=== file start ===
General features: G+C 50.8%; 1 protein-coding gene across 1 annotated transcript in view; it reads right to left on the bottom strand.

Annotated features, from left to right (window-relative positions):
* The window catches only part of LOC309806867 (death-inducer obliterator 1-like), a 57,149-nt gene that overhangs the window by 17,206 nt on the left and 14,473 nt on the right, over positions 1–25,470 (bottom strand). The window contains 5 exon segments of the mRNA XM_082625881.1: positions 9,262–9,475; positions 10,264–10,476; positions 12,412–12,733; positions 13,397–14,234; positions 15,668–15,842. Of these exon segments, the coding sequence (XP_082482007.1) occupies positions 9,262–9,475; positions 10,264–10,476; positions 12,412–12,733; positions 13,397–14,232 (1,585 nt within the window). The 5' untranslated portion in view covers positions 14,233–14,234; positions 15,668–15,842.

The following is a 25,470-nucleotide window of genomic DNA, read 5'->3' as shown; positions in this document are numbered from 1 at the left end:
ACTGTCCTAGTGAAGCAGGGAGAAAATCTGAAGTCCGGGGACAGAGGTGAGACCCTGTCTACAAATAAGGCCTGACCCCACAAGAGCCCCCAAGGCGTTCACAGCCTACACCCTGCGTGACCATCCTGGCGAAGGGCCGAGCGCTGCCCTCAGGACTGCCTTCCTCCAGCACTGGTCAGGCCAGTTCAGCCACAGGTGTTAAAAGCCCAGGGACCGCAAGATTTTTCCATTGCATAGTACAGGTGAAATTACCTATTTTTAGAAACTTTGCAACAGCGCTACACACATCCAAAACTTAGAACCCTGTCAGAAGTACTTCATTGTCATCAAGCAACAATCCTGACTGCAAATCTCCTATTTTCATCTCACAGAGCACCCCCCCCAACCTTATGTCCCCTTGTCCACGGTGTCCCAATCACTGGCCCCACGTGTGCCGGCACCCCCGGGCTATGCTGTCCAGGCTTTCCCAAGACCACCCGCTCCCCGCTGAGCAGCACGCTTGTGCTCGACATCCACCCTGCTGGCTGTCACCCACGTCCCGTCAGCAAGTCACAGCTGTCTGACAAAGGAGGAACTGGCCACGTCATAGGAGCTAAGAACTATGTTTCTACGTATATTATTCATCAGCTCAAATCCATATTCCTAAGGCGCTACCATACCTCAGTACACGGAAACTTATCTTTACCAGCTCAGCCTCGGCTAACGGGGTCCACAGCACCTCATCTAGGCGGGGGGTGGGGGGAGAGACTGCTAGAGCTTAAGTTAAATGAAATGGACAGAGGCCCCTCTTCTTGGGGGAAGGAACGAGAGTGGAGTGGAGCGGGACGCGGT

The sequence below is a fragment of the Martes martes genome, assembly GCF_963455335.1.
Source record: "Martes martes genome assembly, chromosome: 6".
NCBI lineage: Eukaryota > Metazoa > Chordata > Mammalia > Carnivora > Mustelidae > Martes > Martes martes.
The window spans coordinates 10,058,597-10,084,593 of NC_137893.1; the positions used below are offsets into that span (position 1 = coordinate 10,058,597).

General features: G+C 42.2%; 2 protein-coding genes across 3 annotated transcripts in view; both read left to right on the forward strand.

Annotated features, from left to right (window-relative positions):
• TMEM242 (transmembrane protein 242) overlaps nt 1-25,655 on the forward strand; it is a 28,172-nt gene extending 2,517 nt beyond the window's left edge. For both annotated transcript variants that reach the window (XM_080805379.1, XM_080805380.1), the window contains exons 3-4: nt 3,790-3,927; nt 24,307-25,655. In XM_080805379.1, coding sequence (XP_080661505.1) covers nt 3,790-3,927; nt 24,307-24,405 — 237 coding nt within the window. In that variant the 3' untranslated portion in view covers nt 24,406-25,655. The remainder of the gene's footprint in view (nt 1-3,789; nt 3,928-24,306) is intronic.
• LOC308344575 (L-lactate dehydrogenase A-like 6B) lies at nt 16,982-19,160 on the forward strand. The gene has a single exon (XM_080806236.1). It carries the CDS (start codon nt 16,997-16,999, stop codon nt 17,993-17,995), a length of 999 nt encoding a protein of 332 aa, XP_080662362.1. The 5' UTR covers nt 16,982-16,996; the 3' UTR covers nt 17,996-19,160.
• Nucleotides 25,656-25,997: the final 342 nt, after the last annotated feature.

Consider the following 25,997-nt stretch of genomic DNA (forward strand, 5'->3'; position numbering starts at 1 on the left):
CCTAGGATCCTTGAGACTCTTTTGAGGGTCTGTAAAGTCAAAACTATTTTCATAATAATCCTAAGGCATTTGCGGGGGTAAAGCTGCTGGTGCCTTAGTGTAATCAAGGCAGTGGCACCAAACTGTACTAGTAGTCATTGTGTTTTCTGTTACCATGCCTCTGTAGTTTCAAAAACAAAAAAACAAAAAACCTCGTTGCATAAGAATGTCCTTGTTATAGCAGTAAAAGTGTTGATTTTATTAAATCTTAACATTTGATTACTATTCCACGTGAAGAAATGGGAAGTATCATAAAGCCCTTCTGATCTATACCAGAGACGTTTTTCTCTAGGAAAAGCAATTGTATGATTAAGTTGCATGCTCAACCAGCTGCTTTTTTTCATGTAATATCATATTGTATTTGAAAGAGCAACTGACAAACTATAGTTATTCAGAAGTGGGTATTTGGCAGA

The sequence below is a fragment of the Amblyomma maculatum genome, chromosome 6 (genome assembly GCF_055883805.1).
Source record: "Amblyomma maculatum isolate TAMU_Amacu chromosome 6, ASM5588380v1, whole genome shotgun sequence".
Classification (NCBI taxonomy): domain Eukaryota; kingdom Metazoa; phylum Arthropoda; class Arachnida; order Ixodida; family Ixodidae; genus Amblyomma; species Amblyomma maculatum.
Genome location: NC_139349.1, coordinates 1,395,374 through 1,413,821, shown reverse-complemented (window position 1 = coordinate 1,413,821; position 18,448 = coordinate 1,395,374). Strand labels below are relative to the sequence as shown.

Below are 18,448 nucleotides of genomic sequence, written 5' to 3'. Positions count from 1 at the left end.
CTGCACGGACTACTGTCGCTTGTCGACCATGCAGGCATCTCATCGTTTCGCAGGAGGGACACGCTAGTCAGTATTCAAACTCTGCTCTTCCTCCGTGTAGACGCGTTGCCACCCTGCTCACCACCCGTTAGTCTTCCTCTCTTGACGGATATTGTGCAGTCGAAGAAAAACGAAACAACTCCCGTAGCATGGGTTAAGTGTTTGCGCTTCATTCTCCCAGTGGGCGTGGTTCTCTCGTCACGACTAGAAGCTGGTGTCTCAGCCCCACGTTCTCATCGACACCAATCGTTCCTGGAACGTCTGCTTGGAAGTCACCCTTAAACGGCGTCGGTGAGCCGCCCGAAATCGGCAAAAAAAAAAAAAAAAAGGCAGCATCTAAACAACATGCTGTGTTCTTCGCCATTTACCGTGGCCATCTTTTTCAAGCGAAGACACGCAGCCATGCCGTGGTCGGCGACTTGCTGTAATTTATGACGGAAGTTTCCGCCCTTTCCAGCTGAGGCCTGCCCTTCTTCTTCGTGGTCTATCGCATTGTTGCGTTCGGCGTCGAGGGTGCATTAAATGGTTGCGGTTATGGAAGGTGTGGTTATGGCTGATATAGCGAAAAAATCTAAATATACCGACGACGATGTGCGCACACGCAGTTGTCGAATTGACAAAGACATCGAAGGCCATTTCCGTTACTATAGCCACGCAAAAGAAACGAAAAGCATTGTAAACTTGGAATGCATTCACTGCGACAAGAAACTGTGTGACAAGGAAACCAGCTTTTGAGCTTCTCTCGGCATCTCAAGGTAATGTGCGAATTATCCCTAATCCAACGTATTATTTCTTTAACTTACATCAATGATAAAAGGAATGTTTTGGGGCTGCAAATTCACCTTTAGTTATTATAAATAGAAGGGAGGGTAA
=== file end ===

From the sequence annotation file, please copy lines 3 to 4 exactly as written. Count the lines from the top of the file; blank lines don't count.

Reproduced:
* The window catches only part of LOC309806867 (death-inducer obliterator 1-like), a 57,149-nt gene that overhangs the window by 17,206 nt on the left and 14,473 nt on the right, over positions 1–25,470 (bottom strand). The window contains 5 exon segments of the mRNA XM_082625881.1: positions 9,262–9,475; positions 10,264–10,476; positions 12,412–12,733; positions 13,397–14,234; positions 15,668–15,842. Of these exon segments, the coding sequence (XP_082482007.1) occupies positions 9,262–9,475; positions 10,264–10,476; positions 12,412–12,733; positions 13,397–14,232 (1,585 nt within the window). The 5' untranslated portion in view covers positions 14,233–14,234; positions 15,668–15,842.

The following is a 25,470-nucleotide window of genomic DNA, read 5'->3' as shown; positions in this document are numbered from 1 at the left end: